Jordan Bolstered by Egyptian, Syrian Chaos

At the beginning of the year the political future of Jordan seemed very fragile, but recent events have served to strengthen the regime’s position since the beginning of the Arab Awakening.

jordan-refguees

Aerial View of the Za’atri Refugee Camp

The overthrow of former Egyptian President Mohamed Morsi – the first democratically elected Egyptian President – has dampened the appeal of political change.

Meanwhile, the ongoing conflict in Syria – which shows no sign of abating – has led to an influx of refugees that has drastically changed Jordan’s demographics. These events may have led some citizens to feel that potential change could only be for the worse, and have also served to overshadow the economic and political problems that Jordan is facing.

Every day the news covers the ongoing violence in Egypt between the security forces and protesters affiliated with the Muslim Brotherhood. This may frighten citizens thinking about supporting the opposition by causing them to worry about similar violence taking place in Jordan.

The ongoing presence of Syrian refugees has produced a strain on Jordan’s financial resources which were already under stress prior to the conflict. This is not the first influx of refugees that Jordan has faced: it absorbed refugees fleeing Palestine after the 1948 War and Iraqis fleeing in the wake of the US invasion. However, the influx of refugees combined with the present regional circumstances has strained Jordan’s infrastructure and economy.

This has overshadowed the political debate about the reform process, and placed issues such as electoral reform and even the relative lack of resources and employment on the back burner for the time being.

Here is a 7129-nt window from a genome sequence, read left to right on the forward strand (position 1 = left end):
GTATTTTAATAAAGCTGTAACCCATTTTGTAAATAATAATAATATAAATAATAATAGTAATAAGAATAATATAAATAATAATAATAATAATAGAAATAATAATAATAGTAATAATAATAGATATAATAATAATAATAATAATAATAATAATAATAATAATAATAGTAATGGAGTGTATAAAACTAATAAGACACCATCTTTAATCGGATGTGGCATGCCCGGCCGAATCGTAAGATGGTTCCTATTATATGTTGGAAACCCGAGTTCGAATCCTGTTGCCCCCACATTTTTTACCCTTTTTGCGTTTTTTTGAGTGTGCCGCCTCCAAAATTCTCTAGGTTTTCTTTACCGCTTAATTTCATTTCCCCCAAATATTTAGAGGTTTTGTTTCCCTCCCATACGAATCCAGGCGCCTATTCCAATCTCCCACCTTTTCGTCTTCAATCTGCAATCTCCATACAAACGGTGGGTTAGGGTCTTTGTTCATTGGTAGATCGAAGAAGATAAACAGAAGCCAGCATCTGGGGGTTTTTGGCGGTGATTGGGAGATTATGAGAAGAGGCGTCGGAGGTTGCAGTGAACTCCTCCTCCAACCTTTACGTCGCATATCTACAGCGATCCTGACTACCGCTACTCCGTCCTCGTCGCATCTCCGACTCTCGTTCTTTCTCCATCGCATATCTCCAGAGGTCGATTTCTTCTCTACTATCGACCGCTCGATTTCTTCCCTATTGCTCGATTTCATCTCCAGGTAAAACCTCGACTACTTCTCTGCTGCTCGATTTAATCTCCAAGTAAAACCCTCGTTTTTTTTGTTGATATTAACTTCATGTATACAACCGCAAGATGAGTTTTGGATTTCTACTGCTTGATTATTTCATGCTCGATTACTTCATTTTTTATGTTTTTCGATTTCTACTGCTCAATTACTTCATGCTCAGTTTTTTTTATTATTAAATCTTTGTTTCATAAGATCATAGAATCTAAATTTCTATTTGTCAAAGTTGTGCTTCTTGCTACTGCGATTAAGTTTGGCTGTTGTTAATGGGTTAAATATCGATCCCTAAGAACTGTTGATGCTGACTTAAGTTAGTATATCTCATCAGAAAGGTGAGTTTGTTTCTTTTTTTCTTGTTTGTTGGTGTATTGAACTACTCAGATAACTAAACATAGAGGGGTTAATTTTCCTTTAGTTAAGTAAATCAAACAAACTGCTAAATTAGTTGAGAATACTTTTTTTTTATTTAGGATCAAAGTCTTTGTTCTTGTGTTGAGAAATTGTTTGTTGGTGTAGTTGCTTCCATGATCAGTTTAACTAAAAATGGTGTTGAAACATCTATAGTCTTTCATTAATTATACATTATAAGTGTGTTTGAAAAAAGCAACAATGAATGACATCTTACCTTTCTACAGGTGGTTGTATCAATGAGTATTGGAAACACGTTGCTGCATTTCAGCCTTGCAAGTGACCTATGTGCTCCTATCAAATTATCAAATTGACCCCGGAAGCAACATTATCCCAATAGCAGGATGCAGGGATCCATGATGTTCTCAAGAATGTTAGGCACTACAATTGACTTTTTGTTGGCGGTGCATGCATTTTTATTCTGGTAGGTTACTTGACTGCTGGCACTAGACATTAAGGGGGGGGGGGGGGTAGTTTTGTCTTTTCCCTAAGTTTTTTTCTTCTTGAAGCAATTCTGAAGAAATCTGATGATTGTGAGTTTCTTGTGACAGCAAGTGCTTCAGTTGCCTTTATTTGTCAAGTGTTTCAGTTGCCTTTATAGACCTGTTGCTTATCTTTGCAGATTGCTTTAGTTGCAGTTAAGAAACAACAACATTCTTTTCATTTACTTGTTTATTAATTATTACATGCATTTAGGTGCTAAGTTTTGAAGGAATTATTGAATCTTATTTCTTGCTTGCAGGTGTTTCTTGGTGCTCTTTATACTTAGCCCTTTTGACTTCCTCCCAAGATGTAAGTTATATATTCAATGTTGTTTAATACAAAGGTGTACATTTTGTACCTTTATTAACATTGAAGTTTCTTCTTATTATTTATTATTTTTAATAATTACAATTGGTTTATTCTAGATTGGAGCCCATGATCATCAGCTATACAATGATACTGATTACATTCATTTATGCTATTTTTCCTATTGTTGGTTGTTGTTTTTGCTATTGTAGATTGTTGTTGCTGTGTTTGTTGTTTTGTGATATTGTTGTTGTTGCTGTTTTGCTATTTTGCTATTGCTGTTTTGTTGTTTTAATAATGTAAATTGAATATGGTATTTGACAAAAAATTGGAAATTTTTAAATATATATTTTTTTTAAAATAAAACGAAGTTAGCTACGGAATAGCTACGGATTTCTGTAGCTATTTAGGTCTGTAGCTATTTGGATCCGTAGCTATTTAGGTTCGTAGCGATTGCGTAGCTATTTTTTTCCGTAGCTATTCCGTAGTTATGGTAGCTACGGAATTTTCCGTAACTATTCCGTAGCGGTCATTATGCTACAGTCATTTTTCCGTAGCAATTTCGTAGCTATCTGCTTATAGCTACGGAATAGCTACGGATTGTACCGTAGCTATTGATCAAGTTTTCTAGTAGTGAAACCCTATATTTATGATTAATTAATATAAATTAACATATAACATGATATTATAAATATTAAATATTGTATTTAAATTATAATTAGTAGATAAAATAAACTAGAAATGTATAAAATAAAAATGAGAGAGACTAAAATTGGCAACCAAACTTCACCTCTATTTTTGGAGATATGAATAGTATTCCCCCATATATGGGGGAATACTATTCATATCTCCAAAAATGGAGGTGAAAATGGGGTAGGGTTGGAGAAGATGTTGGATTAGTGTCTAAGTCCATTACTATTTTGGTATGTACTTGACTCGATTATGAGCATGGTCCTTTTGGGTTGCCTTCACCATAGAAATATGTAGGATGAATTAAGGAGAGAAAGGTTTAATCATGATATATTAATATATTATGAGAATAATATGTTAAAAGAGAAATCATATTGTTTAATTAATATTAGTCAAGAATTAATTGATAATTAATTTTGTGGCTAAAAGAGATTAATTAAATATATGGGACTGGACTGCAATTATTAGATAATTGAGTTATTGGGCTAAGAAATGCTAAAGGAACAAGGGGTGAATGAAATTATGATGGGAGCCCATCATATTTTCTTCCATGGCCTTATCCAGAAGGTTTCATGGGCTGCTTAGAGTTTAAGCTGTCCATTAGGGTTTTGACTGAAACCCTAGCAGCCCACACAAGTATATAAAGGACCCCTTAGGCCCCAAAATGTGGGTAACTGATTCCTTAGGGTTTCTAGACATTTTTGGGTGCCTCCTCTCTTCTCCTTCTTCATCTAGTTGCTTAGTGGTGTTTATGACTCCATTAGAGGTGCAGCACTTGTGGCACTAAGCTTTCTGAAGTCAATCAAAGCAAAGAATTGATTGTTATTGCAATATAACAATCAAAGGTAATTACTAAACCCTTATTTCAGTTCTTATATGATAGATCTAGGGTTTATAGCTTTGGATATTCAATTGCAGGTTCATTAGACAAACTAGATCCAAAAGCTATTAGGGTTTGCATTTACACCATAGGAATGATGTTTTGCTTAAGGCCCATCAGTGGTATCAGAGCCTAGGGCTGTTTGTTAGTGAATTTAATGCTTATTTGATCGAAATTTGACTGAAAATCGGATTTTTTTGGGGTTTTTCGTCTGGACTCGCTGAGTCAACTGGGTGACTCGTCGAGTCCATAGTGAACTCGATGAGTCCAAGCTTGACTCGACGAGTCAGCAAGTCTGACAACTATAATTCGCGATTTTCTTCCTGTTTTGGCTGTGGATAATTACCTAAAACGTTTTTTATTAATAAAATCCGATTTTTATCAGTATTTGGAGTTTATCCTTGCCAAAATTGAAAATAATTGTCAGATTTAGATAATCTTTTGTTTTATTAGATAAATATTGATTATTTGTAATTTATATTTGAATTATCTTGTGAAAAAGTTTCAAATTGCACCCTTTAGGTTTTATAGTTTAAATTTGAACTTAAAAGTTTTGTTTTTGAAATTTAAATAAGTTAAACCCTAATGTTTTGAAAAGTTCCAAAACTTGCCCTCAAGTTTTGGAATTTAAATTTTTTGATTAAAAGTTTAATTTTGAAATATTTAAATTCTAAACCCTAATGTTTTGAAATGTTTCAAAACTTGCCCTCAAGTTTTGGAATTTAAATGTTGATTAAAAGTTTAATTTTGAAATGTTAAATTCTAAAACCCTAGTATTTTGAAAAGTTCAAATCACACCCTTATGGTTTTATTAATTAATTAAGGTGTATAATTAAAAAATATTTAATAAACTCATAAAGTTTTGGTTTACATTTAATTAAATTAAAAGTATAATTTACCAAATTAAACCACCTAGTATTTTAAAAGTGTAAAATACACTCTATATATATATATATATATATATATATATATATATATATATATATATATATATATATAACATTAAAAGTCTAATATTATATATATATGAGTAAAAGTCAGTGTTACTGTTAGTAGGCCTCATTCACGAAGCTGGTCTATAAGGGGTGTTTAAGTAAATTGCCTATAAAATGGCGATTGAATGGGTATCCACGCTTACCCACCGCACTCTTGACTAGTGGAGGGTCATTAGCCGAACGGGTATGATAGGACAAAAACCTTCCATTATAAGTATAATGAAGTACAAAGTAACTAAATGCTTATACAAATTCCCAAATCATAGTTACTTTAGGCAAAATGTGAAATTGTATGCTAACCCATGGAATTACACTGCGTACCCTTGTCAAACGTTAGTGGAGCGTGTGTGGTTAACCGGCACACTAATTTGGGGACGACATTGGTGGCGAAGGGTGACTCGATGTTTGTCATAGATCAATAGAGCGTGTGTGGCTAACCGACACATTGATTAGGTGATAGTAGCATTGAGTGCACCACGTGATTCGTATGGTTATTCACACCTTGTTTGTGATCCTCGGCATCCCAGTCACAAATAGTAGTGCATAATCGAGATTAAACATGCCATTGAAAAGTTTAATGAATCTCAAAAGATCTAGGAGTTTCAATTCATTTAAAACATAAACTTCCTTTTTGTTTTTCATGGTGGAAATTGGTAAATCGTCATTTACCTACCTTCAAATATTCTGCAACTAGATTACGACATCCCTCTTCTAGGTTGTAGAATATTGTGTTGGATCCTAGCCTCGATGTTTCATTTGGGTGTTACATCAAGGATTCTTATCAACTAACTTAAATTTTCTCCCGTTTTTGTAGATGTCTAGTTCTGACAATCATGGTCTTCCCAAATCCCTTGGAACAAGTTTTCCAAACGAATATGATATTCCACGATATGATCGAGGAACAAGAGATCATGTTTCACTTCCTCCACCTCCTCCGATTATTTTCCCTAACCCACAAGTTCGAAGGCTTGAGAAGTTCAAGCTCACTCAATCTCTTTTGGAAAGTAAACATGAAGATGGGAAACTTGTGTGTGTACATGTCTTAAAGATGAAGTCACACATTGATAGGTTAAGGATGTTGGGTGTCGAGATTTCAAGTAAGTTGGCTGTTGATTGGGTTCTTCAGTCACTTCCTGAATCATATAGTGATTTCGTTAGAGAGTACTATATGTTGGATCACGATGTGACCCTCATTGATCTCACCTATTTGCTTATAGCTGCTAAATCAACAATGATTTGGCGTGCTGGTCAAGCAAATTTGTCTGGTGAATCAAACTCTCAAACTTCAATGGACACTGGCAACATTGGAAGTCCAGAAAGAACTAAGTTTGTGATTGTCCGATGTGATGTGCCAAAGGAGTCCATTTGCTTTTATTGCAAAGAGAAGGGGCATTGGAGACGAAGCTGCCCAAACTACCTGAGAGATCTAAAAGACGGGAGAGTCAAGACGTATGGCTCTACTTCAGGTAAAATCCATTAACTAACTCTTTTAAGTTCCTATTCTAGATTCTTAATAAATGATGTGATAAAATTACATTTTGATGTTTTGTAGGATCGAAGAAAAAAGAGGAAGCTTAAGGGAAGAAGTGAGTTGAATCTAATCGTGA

King Abdullah pledged in 1999 when he assumed the throne that the democratization process would move forward, but the pace of reform has caused many to become frustrated. However, now their frustrations are overshadowed by the events taking place very nearby in the region. Events in Egypt could even harm Jordan more directly if it causes added disruptions in its gas supplies, which have already been disrupted several times.

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The combination of these events has ensured stability for the regime for the near future. The present course of events in neighboring countries will continue to have a strong impact on the political and economic situation in Jordan for the foreseeable future.

Dana Barakat is an Arab-American freelance writer based in the Washington, DC, metropolitan area. Follow her on Twitter @DanaHBarakat.

Thomas Sullivan is publications coordinator at Tadween Publishing, a subsidiary of Arab Studies Institute. His most recent publications include Unofficial Israeli Actors and the Failure of Post-Oslo Final Status Negotiations. Follow him on Twitter @tomwsullivan.